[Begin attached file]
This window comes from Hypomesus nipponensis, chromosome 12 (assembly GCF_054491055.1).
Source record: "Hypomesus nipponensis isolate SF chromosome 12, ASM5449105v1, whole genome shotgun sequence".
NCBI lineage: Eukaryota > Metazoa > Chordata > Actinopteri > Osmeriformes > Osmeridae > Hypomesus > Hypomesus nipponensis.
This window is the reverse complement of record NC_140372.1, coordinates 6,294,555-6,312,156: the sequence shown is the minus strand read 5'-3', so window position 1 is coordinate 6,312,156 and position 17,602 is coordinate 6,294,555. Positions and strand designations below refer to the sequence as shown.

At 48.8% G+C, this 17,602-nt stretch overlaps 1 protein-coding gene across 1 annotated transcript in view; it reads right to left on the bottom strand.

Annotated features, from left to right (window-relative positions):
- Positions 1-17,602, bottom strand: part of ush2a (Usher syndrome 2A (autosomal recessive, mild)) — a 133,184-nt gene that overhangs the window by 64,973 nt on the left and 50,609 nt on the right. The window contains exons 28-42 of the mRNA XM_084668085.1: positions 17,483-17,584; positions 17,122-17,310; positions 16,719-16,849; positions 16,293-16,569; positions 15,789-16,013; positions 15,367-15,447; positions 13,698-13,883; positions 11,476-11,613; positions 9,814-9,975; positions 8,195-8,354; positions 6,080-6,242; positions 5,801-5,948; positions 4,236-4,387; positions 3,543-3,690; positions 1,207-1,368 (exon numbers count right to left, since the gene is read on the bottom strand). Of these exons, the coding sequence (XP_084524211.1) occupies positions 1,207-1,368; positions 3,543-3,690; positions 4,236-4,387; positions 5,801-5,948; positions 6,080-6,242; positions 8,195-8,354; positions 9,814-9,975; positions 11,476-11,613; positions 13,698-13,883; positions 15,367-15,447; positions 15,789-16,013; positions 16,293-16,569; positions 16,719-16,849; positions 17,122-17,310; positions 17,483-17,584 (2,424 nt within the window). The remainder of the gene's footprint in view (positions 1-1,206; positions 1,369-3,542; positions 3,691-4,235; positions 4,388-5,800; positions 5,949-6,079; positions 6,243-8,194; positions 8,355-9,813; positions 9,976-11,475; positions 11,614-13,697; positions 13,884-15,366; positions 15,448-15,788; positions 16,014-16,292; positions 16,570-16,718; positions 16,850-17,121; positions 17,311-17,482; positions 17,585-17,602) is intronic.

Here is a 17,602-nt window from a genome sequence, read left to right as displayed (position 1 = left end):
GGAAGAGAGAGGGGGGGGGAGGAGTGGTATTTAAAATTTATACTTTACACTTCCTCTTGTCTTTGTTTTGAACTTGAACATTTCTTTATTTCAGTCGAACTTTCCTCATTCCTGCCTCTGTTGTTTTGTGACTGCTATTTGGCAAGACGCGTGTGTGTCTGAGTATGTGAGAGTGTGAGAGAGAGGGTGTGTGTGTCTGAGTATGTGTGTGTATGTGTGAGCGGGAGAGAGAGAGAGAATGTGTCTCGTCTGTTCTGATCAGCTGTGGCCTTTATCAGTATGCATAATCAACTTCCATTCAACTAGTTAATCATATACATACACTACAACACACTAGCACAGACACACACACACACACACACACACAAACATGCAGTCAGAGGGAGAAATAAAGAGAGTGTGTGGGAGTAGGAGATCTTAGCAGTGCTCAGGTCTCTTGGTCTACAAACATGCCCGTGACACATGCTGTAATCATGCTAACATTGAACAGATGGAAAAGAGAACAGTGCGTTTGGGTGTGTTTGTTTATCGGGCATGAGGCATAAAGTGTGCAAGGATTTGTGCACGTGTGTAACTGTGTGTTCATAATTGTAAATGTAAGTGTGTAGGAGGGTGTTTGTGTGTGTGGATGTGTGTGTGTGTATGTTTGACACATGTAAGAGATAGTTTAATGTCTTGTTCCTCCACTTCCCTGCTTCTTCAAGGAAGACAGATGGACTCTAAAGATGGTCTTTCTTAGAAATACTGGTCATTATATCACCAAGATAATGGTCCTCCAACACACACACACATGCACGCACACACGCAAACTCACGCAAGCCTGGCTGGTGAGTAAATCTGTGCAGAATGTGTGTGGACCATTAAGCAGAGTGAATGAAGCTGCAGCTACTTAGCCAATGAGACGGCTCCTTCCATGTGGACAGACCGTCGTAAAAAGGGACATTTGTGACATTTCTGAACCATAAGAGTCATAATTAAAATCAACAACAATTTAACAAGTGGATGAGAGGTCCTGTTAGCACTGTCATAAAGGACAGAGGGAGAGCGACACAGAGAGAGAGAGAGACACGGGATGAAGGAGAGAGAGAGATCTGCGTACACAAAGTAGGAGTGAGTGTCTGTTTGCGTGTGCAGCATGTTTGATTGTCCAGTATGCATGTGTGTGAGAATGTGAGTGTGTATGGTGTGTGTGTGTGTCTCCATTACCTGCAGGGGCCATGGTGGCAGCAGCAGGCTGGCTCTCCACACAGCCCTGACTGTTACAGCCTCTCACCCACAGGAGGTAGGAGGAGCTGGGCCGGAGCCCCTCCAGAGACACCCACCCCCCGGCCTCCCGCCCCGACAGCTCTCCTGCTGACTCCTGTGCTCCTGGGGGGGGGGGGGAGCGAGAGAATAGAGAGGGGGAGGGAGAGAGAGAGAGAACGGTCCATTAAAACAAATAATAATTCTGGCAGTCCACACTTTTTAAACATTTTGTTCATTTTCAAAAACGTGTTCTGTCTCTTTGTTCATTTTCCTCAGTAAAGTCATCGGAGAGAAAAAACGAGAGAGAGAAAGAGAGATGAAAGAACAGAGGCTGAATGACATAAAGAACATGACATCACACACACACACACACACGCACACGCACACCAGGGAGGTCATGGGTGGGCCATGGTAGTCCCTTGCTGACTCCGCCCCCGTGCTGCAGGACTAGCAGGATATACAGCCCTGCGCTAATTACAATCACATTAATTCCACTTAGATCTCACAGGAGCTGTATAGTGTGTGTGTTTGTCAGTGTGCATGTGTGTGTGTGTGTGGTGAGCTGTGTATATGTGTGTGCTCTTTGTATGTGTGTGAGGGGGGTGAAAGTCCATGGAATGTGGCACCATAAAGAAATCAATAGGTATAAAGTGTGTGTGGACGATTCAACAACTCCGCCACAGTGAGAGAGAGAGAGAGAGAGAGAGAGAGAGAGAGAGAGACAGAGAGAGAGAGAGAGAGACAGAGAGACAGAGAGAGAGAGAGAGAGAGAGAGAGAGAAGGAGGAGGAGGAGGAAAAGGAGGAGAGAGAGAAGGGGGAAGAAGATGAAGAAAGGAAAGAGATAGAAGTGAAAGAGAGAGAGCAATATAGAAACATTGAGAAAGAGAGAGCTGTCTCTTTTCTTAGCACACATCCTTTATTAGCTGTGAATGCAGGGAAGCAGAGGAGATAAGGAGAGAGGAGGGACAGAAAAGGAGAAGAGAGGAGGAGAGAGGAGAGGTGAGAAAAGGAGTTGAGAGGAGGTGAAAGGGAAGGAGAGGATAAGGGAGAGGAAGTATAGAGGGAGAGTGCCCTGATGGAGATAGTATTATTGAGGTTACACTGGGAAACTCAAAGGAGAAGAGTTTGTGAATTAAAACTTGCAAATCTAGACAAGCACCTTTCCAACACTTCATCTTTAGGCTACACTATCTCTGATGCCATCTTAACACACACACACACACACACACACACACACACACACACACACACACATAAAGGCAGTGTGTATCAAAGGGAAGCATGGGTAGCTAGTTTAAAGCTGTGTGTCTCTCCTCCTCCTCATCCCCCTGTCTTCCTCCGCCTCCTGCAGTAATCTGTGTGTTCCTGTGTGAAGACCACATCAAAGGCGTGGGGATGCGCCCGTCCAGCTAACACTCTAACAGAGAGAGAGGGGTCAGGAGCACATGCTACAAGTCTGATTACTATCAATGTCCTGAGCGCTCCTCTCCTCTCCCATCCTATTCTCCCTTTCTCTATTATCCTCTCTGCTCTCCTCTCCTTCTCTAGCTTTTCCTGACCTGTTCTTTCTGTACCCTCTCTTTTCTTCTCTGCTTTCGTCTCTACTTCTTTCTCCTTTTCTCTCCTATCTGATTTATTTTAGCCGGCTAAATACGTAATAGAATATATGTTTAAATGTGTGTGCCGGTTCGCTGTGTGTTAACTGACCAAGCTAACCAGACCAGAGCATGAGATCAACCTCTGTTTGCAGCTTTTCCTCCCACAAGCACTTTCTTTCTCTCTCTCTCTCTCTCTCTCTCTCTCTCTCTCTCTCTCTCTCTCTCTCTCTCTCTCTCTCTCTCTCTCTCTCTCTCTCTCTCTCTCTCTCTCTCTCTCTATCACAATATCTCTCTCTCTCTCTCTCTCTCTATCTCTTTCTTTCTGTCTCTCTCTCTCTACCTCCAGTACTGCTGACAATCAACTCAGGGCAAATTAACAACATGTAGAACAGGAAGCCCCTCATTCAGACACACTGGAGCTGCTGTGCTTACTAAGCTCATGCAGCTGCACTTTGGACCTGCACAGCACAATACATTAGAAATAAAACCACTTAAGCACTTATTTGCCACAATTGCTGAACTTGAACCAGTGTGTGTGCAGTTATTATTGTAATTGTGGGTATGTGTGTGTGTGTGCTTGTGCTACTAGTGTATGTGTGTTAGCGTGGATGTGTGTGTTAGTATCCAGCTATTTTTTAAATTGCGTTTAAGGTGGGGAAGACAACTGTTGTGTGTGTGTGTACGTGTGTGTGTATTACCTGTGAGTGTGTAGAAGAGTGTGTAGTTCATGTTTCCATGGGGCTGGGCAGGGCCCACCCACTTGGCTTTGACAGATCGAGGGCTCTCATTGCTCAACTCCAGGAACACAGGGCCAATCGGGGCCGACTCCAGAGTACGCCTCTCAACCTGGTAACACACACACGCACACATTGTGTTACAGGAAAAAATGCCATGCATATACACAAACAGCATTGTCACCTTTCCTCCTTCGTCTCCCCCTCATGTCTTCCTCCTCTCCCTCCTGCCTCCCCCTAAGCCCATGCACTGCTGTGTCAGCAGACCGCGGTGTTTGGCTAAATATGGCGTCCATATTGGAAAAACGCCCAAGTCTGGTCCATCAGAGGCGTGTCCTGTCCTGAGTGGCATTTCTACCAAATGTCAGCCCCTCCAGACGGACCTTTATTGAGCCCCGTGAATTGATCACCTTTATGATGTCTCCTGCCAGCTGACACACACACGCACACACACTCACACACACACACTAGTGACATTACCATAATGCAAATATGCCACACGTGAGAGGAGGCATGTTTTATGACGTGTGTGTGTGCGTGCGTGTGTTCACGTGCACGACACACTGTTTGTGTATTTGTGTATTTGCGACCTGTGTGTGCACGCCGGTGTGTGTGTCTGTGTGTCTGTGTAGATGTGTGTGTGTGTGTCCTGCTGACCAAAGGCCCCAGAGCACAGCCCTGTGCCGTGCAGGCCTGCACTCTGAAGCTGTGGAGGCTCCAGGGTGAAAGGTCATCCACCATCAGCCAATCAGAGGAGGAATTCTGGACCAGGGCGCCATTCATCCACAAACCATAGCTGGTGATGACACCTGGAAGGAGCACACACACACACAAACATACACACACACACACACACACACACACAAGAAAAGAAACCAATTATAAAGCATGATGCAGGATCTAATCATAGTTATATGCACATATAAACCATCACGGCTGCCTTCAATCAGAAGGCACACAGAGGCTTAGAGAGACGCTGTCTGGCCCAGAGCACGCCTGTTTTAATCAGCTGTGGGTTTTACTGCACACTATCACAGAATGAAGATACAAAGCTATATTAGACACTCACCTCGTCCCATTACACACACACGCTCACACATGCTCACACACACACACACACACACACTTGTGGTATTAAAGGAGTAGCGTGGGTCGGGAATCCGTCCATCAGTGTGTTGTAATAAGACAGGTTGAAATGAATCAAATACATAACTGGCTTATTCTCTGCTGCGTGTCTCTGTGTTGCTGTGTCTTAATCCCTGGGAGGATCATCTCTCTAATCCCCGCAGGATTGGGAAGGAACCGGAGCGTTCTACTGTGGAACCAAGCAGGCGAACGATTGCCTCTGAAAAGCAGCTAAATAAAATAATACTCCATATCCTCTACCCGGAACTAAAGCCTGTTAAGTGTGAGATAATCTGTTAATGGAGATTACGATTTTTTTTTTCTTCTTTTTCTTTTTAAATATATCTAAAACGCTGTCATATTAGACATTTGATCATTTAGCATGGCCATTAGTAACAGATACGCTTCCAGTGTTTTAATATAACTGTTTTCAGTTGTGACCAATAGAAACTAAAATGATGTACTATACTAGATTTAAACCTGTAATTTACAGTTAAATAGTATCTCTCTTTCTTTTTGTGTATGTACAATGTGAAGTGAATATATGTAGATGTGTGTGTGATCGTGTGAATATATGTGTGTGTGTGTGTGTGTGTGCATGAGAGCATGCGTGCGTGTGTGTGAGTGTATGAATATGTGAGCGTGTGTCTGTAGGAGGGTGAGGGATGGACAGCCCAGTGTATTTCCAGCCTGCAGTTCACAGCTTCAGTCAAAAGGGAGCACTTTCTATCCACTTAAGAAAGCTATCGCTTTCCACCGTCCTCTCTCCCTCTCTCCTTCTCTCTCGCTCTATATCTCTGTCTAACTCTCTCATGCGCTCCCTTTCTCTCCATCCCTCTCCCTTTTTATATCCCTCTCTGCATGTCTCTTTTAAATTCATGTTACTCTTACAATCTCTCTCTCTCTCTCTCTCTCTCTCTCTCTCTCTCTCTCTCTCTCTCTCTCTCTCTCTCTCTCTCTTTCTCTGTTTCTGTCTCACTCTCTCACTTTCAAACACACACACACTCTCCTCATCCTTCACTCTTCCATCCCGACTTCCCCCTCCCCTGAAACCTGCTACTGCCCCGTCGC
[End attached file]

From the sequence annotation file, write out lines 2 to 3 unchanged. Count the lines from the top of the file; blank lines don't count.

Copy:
Source record: "Hypomesus nipponensis isolate SF chromosome 12, ASM5449105v1, whole genome shotgun sequence".
NCBI lineage: Eukaryota > Metazoa > Chordata > Actinopteri > Osmeriformes > Osmeridae > Hypomesus > Hypomesus nipponensis.